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Earth Talk

Feb. 20, 2008
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Dear EarthTalk:Is it true that global warming can make allergies worse? —Alex Tibbetts

EarthTalk:Global warming can make allergies worse simply because the major pollen producers that trigger allergic reactions thrive and flourish in warmer air. A recent report from the nonprofit Natural Resources Defense Council (NRDC), titled “Sneezing and Wheezing: How Global Warming Could Increase Ragweed Allergies, Air Pollution and Asthma,” details how ragweed, one of the most common allergens in the United States, grows faster and for longer periods as air temperatures rise.

Ragweed also thrives on direct exposure to carbon dioxide (CO2), so as we emit more of this chief greenhouse gas from our tailpipes and smokestacks, we are unwittingly also causing more allergy-aggravating pollen to be produced. According to Kim Knowlton of NRDC, the group’s analysis shows that “there is a clear interplay” between the onslaught of global warming and increasingly higher levels of ragweed pollen, especially in warmer urban areas already plagued with allergens.

“People living in some of the most populated regions of this country may be feeling the effects of global warming every allergy season,” Knowlton says.

The NRDC report concludes that an increasing number of the 110 million Americans who live in areas with existing ragweed problems will suffer the consequences of climate change as their noses begin to run and their eyes begin to water. Major metropolitan areas in the United States likely to be most affected include Milwaukee, Atlanta, Philadelphia, Los Angeles and Chicago, among other locales.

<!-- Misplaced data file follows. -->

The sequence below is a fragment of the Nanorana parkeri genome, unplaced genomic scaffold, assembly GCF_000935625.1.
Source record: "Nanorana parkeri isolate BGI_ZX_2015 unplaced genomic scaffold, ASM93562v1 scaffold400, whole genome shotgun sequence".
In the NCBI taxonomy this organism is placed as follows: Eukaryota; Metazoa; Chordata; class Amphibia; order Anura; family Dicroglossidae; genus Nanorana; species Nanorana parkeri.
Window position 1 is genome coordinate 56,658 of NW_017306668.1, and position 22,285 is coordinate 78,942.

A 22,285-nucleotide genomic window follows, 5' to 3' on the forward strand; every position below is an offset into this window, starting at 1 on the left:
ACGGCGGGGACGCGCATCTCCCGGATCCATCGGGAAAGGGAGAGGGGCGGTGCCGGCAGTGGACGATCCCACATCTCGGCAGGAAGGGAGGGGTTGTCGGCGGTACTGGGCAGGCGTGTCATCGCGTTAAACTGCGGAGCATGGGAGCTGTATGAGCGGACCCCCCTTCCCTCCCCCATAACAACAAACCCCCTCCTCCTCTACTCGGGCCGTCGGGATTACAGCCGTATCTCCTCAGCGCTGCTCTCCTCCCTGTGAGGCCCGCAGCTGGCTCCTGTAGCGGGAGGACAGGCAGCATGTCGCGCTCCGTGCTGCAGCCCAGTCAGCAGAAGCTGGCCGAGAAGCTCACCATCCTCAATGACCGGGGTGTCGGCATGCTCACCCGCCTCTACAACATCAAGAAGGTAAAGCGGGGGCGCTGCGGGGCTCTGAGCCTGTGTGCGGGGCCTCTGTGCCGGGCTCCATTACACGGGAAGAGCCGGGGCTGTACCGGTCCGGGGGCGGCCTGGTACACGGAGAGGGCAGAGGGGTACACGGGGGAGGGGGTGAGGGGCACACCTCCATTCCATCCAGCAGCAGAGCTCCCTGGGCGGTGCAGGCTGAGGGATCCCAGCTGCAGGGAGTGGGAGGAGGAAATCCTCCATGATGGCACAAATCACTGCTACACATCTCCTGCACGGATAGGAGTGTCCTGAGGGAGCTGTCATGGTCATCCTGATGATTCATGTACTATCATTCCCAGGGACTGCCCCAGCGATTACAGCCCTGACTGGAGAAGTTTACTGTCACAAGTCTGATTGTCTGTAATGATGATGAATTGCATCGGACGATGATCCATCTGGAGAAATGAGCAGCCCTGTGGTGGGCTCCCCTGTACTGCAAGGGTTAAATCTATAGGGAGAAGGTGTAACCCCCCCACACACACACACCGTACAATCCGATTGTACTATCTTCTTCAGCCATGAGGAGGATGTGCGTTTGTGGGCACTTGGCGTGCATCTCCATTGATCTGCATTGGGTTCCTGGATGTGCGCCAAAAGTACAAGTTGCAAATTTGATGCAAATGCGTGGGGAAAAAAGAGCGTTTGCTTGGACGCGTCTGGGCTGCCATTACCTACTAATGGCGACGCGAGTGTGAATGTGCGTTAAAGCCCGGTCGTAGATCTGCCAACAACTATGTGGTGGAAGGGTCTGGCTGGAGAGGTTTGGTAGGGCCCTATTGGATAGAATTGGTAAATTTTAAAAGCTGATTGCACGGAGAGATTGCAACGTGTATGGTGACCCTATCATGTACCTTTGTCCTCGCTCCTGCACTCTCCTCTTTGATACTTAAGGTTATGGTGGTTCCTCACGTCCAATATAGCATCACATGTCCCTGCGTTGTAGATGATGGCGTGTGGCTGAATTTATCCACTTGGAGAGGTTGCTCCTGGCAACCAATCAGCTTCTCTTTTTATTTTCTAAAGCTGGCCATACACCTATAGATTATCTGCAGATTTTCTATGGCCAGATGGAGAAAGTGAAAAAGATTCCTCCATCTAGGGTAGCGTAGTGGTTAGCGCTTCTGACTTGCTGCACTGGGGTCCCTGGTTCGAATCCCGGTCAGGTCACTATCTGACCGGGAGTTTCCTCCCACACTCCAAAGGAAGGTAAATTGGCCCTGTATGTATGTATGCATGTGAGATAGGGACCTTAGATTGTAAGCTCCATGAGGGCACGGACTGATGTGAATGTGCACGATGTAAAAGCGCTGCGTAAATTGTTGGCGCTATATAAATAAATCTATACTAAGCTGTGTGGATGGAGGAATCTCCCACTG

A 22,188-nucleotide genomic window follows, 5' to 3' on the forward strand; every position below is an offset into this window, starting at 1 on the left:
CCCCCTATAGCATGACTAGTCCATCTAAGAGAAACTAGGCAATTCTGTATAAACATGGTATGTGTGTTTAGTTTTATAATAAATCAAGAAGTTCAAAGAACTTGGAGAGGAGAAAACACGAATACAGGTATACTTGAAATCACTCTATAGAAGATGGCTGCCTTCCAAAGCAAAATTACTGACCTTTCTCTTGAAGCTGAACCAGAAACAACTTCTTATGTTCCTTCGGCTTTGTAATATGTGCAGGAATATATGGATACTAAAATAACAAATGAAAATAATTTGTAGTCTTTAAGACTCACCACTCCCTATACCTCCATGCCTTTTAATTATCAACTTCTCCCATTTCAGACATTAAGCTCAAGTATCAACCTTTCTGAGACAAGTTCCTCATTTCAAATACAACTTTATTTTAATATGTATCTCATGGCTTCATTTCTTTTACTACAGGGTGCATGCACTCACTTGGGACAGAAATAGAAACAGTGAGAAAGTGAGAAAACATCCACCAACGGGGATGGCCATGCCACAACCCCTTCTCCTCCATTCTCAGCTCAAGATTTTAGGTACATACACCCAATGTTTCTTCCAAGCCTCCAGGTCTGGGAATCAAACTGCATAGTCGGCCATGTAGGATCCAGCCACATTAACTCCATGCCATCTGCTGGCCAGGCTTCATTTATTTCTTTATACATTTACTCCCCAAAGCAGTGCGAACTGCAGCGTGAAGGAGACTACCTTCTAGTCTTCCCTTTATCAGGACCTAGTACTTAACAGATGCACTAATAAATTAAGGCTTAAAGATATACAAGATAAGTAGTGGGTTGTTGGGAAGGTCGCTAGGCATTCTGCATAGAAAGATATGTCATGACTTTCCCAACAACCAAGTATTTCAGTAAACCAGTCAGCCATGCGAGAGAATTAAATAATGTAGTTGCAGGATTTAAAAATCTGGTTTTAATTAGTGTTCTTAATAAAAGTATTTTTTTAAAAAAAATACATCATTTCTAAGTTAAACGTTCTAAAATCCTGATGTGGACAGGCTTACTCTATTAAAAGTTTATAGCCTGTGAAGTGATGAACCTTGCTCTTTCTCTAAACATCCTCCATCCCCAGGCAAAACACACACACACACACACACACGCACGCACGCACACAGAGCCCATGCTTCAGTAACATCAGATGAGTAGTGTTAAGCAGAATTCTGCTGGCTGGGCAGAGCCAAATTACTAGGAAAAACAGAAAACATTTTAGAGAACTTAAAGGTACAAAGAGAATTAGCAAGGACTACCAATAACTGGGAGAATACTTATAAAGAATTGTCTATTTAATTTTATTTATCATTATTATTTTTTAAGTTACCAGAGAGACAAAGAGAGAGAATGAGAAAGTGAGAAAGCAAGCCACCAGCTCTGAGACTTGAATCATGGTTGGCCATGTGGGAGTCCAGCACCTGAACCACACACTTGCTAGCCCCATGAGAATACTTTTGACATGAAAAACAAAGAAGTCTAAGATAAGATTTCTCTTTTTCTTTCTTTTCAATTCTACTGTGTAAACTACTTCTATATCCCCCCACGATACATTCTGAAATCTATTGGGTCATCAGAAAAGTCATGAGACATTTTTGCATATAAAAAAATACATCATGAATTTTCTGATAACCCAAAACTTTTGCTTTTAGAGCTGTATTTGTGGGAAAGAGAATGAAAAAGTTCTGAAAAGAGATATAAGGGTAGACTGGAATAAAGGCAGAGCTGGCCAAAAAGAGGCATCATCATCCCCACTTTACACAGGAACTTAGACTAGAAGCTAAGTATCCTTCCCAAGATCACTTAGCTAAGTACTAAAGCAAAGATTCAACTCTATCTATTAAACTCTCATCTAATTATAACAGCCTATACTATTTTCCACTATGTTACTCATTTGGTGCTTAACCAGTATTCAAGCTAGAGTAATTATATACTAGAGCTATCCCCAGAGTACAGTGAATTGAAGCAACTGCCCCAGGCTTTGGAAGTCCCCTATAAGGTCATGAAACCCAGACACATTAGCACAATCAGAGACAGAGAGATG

Public health statistics show that about 36 million Americans suffer from some form of seasonal allergy. While allergies can be annoying in their own right, they are also a main contributor to asthma and other respiratory problems, making them a serious health threat in their own right.

Some 17 million Americans suffer from asthma, with well more than half of them also sensitive to the allergens that can spark an asthma attack. Meanwhile, CO2 emissions also contribute to smog, another trigger for asthma. Thus global warming represents a double whammy for asthmatics with pre-existing allergies.

“Global warming—through both its components and byproducts—is creating a perfect storm of sneezing and wheezing for allergy and asthma suffer- ers in the U.S.,” says Gina Solomon, a senior scientist in NRDC’s health program. She adds that her group’s recent analysis “shows us that people throughout the U.S.—in the North, South, East and West—will be very personally affected by global warming, and we need pollution controls throughout the country to help offset this problem.”

According to the NRDC, industrial and personal actions can help reduce increases in allergens and combat their effects. Federal, state and local governments can protect communities by reducing the sources of global warming pollution and by creating better resources for citizens in need of information about pollen levels in their areas. Individuals can reduce their own exposure to ragweed and other allergens by checking news outlets for daily pollen counts before venturing outside for long periods of time.

Contact: NRDC, “Sneezing and Wheezing,” at www.nrdc.org/globalwarming/sneezing/contents.asp. Got an environmental question? Send it to earthtalk@emagazine.com.

What’s your take? Write: editor@shepex.com.


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